None of these things is exactly revolutionary, it must be said. Other publications, such as the Wall Street Journal and the Washington Post, offer cheap trial subscriptions. Virtually all newspapers obsess over data, promote themselves on social media, and serve up news and commentary in smaller chunks. Despite these efforts, many of them are still struggling to make a profit. Ridding conceded that building a sound economic basis for serious journalism remains a work-in-progress. “I don’t think there is a one-size-fits-all, silver-bullet-type approach,” he said. But what has changed, he insisted, is that more people inside and outside of the newspaper industry now recognize the advantages of digital distribution and the power of online-publishing brands. “Precisely because of digital disruption, precisely because there is so much information and news and information out there, the value of a trusted guide, the value of a trusted brand” has gone up, he said.
Of course, to attract a paying readership, you have to differentiate yourself from the competition and provide something readers value. The F.T.’s edge, Ridding said, is its global perspective. Although it is clearly a niche product, that niche—affluent, globally minded business readers—is growing, and not just in the developing world. Ridding cited the United States as a market with “good opportunity for growth.” With the backing of its new owner, the paper is planning further investments in customer acquisition and retention, in Web-site functionality, and in areas like video and audio. (No, Ridding didn’t mention hiring more journalists: the F.T. currently employs more than six hundred of them.)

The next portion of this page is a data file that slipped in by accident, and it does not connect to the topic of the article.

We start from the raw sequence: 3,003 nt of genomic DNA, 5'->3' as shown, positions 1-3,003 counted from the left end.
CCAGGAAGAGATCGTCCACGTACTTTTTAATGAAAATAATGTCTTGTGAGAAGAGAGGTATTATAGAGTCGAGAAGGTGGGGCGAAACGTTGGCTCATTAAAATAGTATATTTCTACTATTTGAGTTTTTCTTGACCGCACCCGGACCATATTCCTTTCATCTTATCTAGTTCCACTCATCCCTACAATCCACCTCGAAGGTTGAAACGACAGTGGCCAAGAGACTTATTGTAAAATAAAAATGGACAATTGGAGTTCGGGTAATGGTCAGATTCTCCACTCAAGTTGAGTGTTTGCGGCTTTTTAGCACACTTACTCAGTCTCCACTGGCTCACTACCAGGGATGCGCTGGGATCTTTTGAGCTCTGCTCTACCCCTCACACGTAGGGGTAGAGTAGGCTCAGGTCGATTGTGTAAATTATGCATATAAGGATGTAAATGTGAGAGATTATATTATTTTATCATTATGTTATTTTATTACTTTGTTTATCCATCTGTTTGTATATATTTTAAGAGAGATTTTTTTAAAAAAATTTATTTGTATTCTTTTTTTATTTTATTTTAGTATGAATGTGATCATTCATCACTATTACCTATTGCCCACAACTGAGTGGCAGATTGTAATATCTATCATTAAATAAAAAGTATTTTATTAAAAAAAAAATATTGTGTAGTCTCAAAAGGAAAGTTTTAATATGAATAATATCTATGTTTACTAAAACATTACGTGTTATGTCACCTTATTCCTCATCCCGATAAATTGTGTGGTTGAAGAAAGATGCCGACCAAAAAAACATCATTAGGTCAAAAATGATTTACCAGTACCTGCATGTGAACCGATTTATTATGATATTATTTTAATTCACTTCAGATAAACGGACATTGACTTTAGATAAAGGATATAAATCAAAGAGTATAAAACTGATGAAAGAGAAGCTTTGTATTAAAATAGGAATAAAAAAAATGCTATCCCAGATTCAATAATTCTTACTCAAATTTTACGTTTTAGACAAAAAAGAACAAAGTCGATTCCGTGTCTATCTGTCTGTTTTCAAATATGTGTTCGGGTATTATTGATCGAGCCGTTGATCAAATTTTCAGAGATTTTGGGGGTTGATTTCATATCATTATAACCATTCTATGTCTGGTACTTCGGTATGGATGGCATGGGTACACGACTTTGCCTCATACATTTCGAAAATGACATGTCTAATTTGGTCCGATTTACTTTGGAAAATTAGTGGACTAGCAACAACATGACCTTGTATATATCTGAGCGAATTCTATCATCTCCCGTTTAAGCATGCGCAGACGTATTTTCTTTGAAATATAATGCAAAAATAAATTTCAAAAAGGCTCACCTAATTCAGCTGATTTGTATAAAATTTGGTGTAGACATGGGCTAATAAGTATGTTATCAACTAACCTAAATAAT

With my time almost up, I asked Ridding if he believed that the existential threat to serious journalism had now passed. “Well, I never believed in the existential threat to journalism,” he said. “I believed in some major challenges to the business model that supported journalism. But we were very confident—it was almost an instinctive belief within the F.T.—that quality journalism has a value, and that there is a business model … if you have the confidence to charge for it. Remember, when we did start charging online, we were regarded as sort of freakish, particularly in the U.S., particularly on the West Coast of the U.S. But we fundamentally believed that if it’s quality journalism, people will pay for it. That’s been vindicated.”
Of course, the F.T. is just one publication, and a pretty unique one at that. Drawing general lessons from its experience is dangerous. As evinced by the ongoing job cuts at the Daily News, many metropolitan newspapers, which used to charge very little, are still struggling mightily. “The newspaper industry shot itself in the foot by going for massive reach, low-quality circulation,” Ridding readily conceded. “It did a lot of damage to itself.” But he also said insisted that things are changing in journalism and that the business climate is improving. “There is a belief in journalism,” he said. “It was only a week or two after our deal that NBC Universal and BuzzFeed did quite a big deal. There’s a lot of capital going into not just start-ups but the industry in general…. I think there is a sense again that, actually, great journalism can be a great business if you get the business model right.”
*This post was amended with details of the Financial Times’s subscription model.